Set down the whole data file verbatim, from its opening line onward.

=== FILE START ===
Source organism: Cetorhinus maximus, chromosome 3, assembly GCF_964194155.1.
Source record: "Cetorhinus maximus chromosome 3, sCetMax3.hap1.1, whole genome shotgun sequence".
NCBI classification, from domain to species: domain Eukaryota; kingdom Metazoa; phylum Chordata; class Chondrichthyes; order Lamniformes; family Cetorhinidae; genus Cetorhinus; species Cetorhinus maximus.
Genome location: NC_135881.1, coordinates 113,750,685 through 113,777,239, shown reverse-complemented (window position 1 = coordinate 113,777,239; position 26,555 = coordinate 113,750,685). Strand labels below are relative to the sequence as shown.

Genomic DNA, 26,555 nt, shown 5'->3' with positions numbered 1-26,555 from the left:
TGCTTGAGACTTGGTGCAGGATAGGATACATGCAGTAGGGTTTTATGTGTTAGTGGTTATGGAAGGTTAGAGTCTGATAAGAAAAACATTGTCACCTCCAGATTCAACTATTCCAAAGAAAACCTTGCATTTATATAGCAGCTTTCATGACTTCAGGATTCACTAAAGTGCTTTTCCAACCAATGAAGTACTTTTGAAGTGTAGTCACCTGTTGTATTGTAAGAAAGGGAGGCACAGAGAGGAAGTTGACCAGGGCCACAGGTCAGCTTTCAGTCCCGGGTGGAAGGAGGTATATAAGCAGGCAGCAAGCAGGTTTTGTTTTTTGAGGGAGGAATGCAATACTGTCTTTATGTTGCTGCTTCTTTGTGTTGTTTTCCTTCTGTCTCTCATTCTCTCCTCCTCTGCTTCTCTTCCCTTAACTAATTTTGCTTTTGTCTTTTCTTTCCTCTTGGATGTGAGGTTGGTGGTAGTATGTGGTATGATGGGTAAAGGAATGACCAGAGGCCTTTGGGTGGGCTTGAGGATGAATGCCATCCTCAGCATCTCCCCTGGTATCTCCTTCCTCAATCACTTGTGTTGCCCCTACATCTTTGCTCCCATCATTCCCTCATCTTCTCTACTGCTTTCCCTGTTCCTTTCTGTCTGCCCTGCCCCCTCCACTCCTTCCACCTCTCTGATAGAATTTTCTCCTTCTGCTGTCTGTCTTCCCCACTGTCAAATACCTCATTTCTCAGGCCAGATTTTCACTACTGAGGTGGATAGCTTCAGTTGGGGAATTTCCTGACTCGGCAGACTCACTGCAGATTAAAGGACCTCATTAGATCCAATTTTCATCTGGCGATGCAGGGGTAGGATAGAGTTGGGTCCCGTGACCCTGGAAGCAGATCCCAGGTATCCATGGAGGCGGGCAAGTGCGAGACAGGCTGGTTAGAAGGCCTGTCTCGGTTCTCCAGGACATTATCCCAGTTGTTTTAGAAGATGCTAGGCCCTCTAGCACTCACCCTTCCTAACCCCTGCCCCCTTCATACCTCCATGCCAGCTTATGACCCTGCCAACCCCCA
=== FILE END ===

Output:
Source organism: Cetorhinus maximus, chromosome 3, assembly GCF_964194155.1.
Source record: "Cetorhinus maximus chromosome 3, sCetMax3.hap1.1, whole genome shotgun sequence".
NCBI classification, from domain to species: domain Eukaryota; kingdom Metazoa; phylum Chordata; class Chondrichthyes; order Lamniformes; family Cetorhinidae; genus Cetorhinus; species Cetorhinus maximus.
Genome location: NC_135881.1, coordinates 113,750,685 through 113,777,239, shown reverse-complemented (window position 1 = coordinate 113,777,239; position 26,555 = coordinate 113,750,685). Strand labels below are relative to the sequence as shown.

Genomic DNA, 26,555 nt, shown 5'->3' with positions numbered 1-26,555 from the left:
TGCTTGAGACTTGGTGCAGGATAGGATACATGCAGTAGGGTTTTATGTGTTAGTGGTTATGGAAGGTTAGAGTCTGATAAGAAAAACATTGTCACCTCCAGATTCAACTATTCCAAAGAAAACCTTGCATTTATATAGCAGCTTTCATGACTTCAGGATTCACTAAAGTGCTTTTCCAACCAATGAAGTACTTTTGAAGTGTAGTCACCTGTTGTATTGTAAGAAAGGGAGGCACAGAGAGGAAGTTGACCAGGGCCACAGGTCAGCTTTCAGTCCCGGGTGGAAGGAGGTATATAAGCAGGCAGCAAGCAGGTTTTGTTTTTTGAGGGAGGAATGCAATACTGTCTTTATGTTGCTGCTTCTTTGTGTTGTTTTCCTTCTGTCTCTCATTCTCTCCTCCTCTGCTTCTCTTCCCTTAACTAATTTTGCTTTTGTCTTTTCTTTCCTCTTGGATGTGAGGTTGGTGGTAGTATGTGGTATGATGGGTAAAGGAATGACCAGAGGCCTTTGGGTGGGCTTGAGGATGAATGCCATCCTCAGCATCTCCCCTGGTATCTCCTTCCTCAATCACTTGTGTTGCCCCTACATCTTTGCTCCCATCATTCCCTCATCTTCTCTACTGCTTTCCCTGTTCCTTTCTGTCTGCCCTGCCCCCTCCACTCCTTCCACCTCTCTGATAGAATTTTCTCCTTCTGCTGTCTGTCTTCCCCACTGTCAAATACCTCATTTCTCAGGCCAGATTTTCACTACTGAGGTGGATAGCTTCAGTTGGGGAATTTCCTGACTCGGCAGACTCACTGCAGATTAAAGGACCTCATTAGATCCAATTTTCATCTGGCGATGCAGGGGTAGGATAGAGTTGGGTCCCGTGACCCTGGAAGCAGATCCCAGGTATCCATGGAGGCGGGCAAGTGCGAGACAGGCTGGTTAGAAGGCCTGTCTCGGTTCTCCAGGACATTATCCCAGTTGTTTTAGAAGATGCTAGGCCCTCTAGCACTCACCCTTCCTAACCCCTGCCCCCTTCATACCTCCATGCCAGCTTATGACCCTGCCAACCCCCA